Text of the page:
When the incoming Trump administration takes over in Washington in January, some major corporations are looking forward to an era of reduced oversight and more lax regulations. Among them is Alphabet Inc.’s (NASDAQ:GOOGB) Google.
Although Google is known to be a liberal company facing a conservative administration, the company continues to deal with ongoing antitrust issues both in the U.S. and in Europe. Google can use all the friends it can muster and it looks as if it will have friends aplenty inside the beltway.
FTC Transition TeamDonald Trump himself has not set a clear tone on what his policy and attitude about antitrust issues will be but some of his appointments could have a positive impact on companies like Alphabet.
The Federal Trade Commission transition team is led by former FTC commissioner Joshua Wright whose history suggests he will be friendly toward Google. It was, after all, his FTC commission that chose not to take action against Google even though the commission’s enforcement division suggest it do so.
Inside The Commission
The FTC will have 3 openings to fill immediately and 1 to fill early in 2017. The transition team is expected to vet candidates that are likely to take a more conservative, pro-business approach to antitrust issues.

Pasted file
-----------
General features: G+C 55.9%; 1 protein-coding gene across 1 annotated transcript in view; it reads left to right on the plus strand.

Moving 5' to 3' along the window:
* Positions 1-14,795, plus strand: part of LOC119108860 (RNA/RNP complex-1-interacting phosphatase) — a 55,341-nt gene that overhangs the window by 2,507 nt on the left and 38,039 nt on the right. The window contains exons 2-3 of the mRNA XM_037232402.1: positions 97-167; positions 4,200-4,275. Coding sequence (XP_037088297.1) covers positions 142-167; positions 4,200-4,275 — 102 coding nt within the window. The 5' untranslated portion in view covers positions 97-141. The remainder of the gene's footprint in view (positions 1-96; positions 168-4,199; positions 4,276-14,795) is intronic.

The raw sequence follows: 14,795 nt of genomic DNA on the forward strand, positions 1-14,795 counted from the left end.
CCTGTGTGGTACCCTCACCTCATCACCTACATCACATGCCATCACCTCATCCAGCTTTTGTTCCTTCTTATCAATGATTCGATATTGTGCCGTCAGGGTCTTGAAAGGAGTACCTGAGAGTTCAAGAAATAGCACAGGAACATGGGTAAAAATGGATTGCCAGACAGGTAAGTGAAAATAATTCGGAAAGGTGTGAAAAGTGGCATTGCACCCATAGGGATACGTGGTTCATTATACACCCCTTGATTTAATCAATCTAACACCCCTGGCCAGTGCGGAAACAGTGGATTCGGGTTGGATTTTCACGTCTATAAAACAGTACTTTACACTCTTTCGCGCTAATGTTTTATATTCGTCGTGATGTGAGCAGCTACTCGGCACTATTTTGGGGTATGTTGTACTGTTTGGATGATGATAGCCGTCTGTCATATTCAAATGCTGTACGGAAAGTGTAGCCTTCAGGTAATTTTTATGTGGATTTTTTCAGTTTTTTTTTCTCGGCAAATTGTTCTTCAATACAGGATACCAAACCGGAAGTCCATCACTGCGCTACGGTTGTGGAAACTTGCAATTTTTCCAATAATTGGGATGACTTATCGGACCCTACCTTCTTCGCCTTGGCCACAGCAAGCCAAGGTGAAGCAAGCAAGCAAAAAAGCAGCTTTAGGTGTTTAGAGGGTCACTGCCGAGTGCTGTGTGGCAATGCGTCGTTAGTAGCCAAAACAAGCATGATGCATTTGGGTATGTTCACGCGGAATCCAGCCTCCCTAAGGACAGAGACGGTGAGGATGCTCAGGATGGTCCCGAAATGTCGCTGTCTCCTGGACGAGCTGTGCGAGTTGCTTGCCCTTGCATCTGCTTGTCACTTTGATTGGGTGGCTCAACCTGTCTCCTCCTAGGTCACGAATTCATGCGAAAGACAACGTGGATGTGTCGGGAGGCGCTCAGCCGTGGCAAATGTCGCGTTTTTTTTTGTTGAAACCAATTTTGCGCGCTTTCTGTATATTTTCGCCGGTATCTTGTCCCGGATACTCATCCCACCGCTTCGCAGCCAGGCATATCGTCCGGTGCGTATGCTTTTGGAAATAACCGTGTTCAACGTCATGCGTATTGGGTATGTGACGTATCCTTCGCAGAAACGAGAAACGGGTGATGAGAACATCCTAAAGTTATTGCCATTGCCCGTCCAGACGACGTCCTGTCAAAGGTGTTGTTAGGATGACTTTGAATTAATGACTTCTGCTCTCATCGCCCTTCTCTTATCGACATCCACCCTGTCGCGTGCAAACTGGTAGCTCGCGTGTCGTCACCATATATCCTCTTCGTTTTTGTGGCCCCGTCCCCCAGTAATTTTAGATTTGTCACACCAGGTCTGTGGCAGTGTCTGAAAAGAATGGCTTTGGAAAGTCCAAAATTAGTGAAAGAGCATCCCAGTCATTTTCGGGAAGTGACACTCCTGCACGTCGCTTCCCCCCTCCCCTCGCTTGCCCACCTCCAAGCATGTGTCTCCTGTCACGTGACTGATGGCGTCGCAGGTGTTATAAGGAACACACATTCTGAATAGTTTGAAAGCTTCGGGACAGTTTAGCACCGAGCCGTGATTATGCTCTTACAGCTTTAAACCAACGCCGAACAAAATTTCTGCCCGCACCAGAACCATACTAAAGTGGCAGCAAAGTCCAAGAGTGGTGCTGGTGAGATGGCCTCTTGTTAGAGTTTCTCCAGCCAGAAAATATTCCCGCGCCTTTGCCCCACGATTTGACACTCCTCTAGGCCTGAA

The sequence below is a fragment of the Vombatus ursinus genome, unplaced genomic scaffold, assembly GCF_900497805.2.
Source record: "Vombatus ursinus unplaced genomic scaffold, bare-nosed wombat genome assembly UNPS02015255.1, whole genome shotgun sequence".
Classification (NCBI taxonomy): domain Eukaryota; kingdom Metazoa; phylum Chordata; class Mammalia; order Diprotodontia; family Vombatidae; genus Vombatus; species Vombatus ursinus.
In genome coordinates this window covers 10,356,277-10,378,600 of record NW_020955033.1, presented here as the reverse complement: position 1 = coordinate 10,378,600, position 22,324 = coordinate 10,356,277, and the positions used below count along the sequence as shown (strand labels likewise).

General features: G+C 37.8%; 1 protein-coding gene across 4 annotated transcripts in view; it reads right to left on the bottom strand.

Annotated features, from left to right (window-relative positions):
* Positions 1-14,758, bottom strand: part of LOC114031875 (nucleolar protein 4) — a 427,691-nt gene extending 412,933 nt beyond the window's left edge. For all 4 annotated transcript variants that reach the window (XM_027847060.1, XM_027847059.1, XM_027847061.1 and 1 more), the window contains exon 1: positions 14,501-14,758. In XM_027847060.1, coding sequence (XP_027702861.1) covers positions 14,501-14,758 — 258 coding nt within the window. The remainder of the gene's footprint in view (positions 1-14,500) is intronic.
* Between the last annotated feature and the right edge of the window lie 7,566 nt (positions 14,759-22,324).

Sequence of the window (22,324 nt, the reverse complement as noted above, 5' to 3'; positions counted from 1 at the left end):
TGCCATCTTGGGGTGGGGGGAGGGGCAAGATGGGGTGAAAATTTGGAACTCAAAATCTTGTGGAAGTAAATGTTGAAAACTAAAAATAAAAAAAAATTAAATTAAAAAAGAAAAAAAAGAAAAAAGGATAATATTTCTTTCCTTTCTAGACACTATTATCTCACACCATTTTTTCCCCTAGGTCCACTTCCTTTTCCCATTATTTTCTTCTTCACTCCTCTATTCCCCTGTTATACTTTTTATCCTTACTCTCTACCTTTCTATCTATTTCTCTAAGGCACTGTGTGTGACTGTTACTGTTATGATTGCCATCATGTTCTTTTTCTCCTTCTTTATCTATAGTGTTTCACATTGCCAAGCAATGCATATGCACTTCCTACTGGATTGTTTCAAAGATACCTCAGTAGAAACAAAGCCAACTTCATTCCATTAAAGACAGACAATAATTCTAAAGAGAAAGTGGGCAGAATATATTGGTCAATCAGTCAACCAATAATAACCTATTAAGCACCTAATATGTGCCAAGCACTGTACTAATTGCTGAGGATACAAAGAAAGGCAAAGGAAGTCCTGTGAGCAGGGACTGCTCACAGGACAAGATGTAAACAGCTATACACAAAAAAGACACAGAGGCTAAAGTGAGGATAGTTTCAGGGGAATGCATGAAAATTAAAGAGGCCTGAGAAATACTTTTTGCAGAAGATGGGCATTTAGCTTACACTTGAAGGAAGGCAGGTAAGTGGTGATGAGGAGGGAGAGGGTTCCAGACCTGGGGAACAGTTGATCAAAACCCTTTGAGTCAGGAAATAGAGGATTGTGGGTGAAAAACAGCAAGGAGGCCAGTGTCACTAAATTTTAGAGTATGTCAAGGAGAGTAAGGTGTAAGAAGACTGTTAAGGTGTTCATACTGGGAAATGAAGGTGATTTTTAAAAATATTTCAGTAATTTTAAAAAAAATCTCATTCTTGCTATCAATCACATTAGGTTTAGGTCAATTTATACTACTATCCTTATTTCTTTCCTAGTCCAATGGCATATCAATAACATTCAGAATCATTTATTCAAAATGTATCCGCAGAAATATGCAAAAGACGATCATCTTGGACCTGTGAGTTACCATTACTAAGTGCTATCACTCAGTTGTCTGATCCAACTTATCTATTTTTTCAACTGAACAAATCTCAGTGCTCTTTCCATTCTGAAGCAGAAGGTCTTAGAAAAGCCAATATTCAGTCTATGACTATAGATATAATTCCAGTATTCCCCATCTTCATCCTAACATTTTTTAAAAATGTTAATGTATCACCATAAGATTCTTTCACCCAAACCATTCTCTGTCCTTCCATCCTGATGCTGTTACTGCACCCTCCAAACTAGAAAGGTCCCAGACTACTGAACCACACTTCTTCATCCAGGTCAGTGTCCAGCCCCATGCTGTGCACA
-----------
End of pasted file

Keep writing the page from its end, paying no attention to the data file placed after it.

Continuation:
Moreover, the fifth member of the FTC is highly conservative and known to question the authority of the agency, making them also a positive fit for Google and others facing antitrust problems.
In addition to the FTC, the Department of Justice also has jurisdiction over antitrust issues. Trump’s Attorney General nominee, Sen. Jeff Sessions has no public record on antitrust issues such as those facing Google, but Sessions is a free market capitalist and as such would tend to be more favorable than not.
Then there is the FCC. Whoever fills the 3 empty seats there will be likely set to overturn the FCC’s net neutrality decision. This could be both good news and bad news for Google. Should Google restart its fiber business the company could benefit from reduced regulations. On the other hand, should the FCC overturn its decision, ISPs would have more power in an area Google dominates.
That Pesky EU
Alphabet may look forward to happy days with U.S. regulators, but still has to contend with the European Union, which has leveled antitrust charges against Google for unfairly promoting its shopping service and blocking rivals in online search advertising.
Google formally rejected the EU charges in November. Now it’s up to the EU to rule next year and potentially impose big fines on the tech giant.
According to Google’s general counsel, Kent Walker, the EU charges have no “factual, legal or economic basis.” Walker said the actions by Google were driven by users and not part of a plan to go after its rivals.